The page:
Definition of a vertical ideal sheaf and a vertical fractional ideal sheaf

I'm working through the paper Singular semipositive metrics in non-Archimedean geometry by Sebastien Boucksom, Charles Favre and Mattias Jonsson (J. Algebraic Geom. 25 (2016), 77-139, doi:10.1090/jag/656, arXiv:1201.0187).

In Section 1, subsection 1.1, they define vertical ideal sheaves and vertical fractional ideal sheaves. Here are my questions: Let $$\mathfrak{a}$$ be an ideal sheaf on $$X$$, by saying $$\mathfrak{a}$$ is co-supported on the special fiber $$X_0$$ of $$X$$, do they mean $$\text{supp} \, (\mathcal{O}_X / \mathfrak{a}) \subseteq X_0$$?

What is the definition of a fractional ideal sheaf? I only found one definition stating it is a coherent subsheaf of the sheaf of total quotient rings $$\mathscr{K}_X$$. If i define a fractional ideal sheaf this way and i know my Scheme $$X$$ is integral, then $$\mathscr{K}_X(U) = \mathcal{O}_{X,\eta}$$ is the function field for all $$U$$ open in $$X$$, so $$\mathfrak{a}(U)$$ is just a subring of the function field for all $$U$$ open in $$X$$?

• I gave a more complete reference and better links :-) – David Roberts Dec 18 '18 at 6:17

In general, a fractional ideal sheaf on an integral scheme $$X$$ is a coherent $$\mathcal{O}_X$$-submodule $$\mathfrak{a}$$ of the function field of $$X$$, thought of as a constant sheaf. In particular, for every open $$U \subseteq X$$, $$\mathfrak{a}(U)$$ is an $$\mathcal{O}_X(U)$$-submodule of the function field, not necessarily a subring.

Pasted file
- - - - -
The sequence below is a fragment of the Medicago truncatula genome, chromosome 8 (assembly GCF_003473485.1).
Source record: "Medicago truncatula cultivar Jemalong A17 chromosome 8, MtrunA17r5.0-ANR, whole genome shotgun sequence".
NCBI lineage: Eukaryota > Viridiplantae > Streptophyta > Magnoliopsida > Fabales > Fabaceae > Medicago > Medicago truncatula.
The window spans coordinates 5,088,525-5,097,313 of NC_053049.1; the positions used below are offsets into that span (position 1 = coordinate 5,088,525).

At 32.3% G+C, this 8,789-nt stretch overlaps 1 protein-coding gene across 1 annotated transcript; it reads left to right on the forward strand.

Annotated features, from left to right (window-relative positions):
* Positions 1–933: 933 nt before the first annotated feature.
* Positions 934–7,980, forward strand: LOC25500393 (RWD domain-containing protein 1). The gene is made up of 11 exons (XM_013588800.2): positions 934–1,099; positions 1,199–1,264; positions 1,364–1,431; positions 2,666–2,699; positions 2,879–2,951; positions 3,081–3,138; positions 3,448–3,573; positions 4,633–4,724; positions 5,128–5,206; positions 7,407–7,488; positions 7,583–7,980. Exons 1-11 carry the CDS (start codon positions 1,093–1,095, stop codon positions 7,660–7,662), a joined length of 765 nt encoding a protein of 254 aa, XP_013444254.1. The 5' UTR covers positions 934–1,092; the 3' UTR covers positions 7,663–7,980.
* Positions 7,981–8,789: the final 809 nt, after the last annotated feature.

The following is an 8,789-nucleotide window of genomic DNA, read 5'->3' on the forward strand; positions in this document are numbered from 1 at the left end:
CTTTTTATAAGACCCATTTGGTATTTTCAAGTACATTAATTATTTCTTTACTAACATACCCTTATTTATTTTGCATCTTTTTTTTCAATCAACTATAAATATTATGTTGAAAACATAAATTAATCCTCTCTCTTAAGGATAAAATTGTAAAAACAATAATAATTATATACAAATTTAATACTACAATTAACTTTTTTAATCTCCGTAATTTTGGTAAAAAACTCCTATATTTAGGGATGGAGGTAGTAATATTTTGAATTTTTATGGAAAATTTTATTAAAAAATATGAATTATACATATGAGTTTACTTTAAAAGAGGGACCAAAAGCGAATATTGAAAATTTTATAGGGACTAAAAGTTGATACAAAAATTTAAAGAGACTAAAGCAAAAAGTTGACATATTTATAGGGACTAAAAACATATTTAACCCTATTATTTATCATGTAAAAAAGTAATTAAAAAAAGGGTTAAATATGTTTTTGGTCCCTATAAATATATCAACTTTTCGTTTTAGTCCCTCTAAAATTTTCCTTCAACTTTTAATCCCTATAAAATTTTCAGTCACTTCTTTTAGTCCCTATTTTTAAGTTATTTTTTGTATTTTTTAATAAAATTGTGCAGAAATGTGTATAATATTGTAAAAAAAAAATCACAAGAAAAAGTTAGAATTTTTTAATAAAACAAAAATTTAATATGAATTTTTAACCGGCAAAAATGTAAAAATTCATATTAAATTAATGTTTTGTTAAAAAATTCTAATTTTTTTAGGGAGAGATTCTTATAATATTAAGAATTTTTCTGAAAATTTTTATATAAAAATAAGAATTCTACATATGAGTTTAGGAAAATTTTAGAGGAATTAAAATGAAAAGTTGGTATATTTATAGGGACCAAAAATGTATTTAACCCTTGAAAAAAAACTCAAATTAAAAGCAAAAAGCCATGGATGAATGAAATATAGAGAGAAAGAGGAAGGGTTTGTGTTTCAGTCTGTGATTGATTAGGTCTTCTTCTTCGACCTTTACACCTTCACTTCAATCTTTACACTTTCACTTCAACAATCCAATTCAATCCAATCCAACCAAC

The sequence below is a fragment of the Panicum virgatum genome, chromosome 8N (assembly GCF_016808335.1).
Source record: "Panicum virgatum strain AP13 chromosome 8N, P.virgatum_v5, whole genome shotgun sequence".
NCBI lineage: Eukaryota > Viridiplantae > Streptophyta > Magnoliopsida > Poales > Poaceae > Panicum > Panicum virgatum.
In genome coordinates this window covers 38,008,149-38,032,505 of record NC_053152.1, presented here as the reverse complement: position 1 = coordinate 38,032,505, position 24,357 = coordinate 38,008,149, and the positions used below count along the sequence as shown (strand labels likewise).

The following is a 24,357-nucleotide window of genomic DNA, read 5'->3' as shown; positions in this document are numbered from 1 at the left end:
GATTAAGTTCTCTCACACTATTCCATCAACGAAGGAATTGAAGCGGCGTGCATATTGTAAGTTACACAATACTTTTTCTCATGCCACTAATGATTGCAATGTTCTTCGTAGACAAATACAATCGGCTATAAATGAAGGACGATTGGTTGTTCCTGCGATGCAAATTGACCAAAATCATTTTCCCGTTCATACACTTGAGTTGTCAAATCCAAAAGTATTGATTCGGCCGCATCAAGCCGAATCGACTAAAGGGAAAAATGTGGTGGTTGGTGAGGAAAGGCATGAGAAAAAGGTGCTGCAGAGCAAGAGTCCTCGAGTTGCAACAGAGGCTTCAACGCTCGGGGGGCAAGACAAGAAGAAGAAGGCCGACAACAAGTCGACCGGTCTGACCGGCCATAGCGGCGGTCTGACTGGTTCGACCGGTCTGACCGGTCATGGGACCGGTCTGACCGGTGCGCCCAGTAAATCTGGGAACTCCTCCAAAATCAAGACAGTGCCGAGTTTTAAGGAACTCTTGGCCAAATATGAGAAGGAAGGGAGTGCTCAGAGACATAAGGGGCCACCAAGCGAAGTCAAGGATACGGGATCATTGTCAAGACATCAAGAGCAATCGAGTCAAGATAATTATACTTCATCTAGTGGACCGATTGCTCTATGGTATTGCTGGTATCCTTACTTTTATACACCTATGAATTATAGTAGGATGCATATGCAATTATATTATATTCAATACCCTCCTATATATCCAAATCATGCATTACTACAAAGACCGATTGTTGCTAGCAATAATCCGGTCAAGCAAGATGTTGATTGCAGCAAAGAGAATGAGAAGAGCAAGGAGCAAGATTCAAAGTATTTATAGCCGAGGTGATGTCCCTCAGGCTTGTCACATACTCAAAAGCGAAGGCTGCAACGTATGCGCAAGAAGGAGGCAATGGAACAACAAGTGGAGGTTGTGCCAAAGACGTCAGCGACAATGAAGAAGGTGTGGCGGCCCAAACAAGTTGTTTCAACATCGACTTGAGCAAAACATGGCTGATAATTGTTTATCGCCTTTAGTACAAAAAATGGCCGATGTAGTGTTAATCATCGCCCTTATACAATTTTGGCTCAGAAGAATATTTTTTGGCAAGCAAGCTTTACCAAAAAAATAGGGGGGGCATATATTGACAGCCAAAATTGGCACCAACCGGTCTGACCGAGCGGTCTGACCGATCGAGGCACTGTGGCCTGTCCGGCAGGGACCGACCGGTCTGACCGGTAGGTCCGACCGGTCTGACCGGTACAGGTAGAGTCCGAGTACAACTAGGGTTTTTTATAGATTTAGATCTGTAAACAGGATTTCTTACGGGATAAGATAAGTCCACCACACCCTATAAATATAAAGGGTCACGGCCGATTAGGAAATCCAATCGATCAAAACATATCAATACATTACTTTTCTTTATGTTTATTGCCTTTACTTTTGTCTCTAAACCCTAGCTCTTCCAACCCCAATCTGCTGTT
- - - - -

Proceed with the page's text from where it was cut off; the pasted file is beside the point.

Now in the setting of the paper of Boucksom-Favre-Jonsson, let $$R$$ be a dvr with uniformizer $$\varpi$$ and we'll work with a flat, integral $$R$$-scheme $$\mathscr{X}$$ of finite type. If $$\mathfrak{a} \subseteq \mathcal{O}_{\mathscr{X}}$$ is a coherent sheaf of ideals on $$\mathscr{X}$$, then the condition that "$$\mathfrak{a}$$ be cosupported on the special fibre" is precisely saying that the support of the quotient sheaf $$\mathcal{O}_{\mathscr{X}}/\mathfrak{a}$$ lies in the special fibre $$\mathscr{X}_0 = V(\varpi)$$.
In this setting, the vertical fractional ideals are the $$\mathcal{O}_{\mathscr{X}}$$-submodules of the function field of $$\mathscr{X}$$ that become actual vertical ideals after multiplying by a sufficiently-high power of $$\varpi$$.
A good example to have in mind is the following: take the $$R$$-scheme $$\mathscr{X} = \mathrm{Spec}\left( \mathcal{A} = \frac{R[T_1,T_2]}{(T_1T_2-\varpi)}\right).$$ The generic fibre of $$\mathscr{X}$$ is a torus over the fraction field of $$R$$, while the special fibre consists of two lines meeting in a node. For example, the ideal $$\mathfrak{a} = (T_1,T_2)$$ is vertical: it cuts out the node of the special fibre. However, if you take the $$\mathcal{A}$$-submodule of $$\mathrm{Frac}(\mathcal{A})$$ generated by $$T_1^{-1}$$, then this is a vertical fractional ideal sheaf: after multiplying by $$\varpi$$, you get the ideal $$(T_2) \subseteq \mathcal{A}$$, which cuts out one of the components of the special fibre.